International Food Policy Research Institute
Scaling Up in Agriculture, Rural Development, and Nutrition
Editor's Note: The "Scaling up in Agriculture, Rural Development and Nutrition" publication is a series of 20 briefs published by the International Food Policy Research Institute. To read the full publication, click here.
Taking successful development interventions to scale is critical if the world is to achieve the Millennium Development Goals and make essential gains in the fight for improved agricultural productivity, rural incomes, and nutrition. How to support scaling up in these three areas, however, is a major challenge. This collection of policy briefs is designed to contribute to a better understanding of the experience to date and the lessons for the future.
Scaling up means expanding, replicating, adapting, and sustaining successful policies, programs, or projects to reach a greater number of people; it is part of a broader process of innovation and learning. A new idea, model, or approach is typically embodied in a pilot project of limited impact; with monitoring and evaluation, the knowledge acquired from the pilot experience can be used to scale up the model to create larger impacts. The process generally occurs in an iterative and interactive cycle, as the experience from scaling up feeds back into new ideas and learning.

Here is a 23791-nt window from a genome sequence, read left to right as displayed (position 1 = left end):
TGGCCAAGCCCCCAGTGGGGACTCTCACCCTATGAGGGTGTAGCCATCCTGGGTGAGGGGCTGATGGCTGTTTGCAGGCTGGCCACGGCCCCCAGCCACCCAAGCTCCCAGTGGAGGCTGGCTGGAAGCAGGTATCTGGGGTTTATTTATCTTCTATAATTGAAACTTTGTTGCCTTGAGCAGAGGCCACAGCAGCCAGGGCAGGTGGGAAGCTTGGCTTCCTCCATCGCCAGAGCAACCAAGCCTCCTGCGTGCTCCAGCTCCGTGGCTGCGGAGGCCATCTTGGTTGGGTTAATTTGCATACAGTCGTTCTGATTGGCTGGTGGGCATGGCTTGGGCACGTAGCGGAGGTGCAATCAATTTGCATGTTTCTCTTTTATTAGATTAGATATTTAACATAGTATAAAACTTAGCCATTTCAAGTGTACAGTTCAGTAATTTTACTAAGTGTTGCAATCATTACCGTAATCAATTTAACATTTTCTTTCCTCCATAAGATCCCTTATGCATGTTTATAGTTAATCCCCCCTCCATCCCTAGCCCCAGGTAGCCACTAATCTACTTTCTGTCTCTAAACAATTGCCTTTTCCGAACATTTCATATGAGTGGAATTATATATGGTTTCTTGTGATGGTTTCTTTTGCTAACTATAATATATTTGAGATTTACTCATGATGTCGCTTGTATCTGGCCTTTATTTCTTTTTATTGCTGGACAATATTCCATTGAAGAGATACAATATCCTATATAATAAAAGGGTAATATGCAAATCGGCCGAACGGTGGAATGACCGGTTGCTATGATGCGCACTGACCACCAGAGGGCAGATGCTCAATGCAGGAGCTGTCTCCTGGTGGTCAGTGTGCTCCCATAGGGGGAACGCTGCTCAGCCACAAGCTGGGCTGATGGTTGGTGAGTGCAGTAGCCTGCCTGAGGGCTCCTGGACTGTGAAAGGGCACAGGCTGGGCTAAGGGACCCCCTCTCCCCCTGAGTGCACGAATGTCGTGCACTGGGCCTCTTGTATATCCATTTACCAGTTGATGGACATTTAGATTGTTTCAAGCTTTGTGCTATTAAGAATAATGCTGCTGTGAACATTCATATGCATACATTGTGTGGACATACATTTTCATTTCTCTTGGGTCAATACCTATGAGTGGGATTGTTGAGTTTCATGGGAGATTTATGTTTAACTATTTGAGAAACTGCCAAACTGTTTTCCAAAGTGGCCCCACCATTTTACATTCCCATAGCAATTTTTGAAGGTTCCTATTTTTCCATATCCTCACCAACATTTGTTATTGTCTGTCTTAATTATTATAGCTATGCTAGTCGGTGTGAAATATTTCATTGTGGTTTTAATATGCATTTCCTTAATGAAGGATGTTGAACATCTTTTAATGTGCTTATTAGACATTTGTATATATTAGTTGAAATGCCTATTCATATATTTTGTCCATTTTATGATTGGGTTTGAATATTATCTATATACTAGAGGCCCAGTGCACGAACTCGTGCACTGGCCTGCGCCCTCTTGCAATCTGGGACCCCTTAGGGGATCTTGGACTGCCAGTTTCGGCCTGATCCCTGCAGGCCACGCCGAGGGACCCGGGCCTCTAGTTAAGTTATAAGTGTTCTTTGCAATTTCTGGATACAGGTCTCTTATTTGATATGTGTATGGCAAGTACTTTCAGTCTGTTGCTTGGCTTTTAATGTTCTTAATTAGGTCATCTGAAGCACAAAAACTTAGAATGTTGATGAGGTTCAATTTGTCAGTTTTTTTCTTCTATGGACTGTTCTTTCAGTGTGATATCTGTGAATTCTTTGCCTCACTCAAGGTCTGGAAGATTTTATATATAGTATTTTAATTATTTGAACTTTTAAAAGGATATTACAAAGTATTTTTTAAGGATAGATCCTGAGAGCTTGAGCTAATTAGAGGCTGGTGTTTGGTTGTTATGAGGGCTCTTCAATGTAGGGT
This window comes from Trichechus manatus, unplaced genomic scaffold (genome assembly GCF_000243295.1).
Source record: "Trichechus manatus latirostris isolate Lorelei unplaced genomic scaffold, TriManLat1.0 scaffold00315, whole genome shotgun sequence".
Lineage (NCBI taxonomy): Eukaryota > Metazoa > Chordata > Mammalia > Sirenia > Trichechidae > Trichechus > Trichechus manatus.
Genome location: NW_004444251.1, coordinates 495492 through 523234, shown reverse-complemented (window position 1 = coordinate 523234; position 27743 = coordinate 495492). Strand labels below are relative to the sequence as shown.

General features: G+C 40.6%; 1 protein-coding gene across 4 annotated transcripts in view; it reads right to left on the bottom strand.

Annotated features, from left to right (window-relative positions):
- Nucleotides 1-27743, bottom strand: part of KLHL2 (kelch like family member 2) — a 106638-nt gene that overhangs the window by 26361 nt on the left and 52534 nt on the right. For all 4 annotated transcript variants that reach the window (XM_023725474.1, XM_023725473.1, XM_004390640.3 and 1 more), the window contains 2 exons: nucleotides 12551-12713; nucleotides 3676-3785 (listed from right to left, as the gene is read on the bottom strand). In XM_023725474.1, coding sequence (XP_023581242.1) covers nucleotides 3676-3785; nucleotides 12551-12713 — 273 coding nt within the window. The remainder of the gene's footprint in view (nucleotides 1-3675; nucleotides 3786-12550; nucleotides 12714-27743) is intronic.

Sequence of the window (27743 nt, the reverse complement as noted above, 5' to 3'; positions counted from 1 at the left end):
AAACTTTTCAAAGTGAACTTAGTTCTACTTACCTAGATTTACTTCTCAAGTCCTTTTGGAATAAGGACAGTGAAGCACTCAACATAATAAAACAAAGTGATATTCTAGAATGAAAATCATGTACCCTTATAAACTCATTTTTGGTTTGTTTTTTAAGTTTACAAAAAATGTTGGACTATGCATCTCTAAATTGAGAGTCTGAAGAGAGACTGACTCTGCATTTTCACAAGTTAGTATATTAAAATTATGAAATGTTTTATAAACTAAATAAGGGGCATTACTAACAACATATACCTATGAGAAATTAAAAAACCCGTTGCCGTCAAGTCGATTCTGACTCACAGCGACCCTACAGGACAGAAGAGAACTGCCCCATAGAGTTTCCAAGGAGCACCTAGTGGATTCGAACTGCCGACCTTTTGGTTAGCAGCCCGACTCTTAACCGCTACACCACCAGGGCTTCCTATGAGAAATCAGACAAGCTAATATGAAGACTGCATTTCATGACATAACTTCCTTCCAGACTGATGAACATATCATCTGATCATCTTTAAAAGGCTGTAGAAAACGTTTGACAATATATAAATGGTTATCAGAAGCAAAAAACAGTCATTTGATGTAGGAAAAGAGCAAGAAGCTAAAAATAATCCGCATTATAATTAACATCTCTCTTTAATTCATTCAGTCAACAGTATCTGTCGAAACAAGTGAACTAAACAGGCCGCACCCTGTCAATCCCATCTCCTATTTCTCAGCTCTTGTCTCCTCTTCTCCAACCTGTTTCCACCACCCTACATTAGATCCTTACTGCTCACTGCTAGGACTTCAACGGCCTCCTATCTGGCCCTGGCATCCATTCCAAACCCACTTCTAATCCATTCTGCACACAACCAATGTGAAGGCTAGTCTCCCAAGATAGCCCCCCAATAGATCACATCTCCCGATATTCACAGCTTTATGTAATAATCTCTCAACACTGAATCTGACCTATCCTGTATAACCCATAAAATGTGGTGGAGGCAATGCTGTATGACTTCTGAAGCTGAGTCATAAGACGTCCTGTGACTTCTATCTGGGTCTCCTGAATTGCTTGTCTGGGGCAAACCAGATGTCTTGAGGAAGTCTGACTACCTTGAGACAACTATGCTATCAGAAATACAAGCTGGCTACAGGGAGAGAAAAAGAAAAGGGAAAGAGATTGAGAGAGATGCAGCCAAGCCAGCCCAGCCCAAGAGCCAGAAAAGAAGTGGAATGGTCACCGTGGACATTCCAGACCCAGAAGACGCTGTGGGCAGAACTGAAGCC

The authors of the 20 policy briefs included here explore the experience of scaling up successful interventions in agriculture, rural development, and nutrition under five broad headings: (1) the role of rural community engagement, (2) the importance of value chains, (3) the intricacies of scaling up nutrition interventions, (4) the lessons learned from institutional approaches, and (5) the experience of international aid donors.
There is no blueprint for when and how to take an intervention to scale, but the examples and experiences described in this series of policy briefs offer important insights into how to address the key global issues of agricultural productivity, food insecurity, and rural poverty.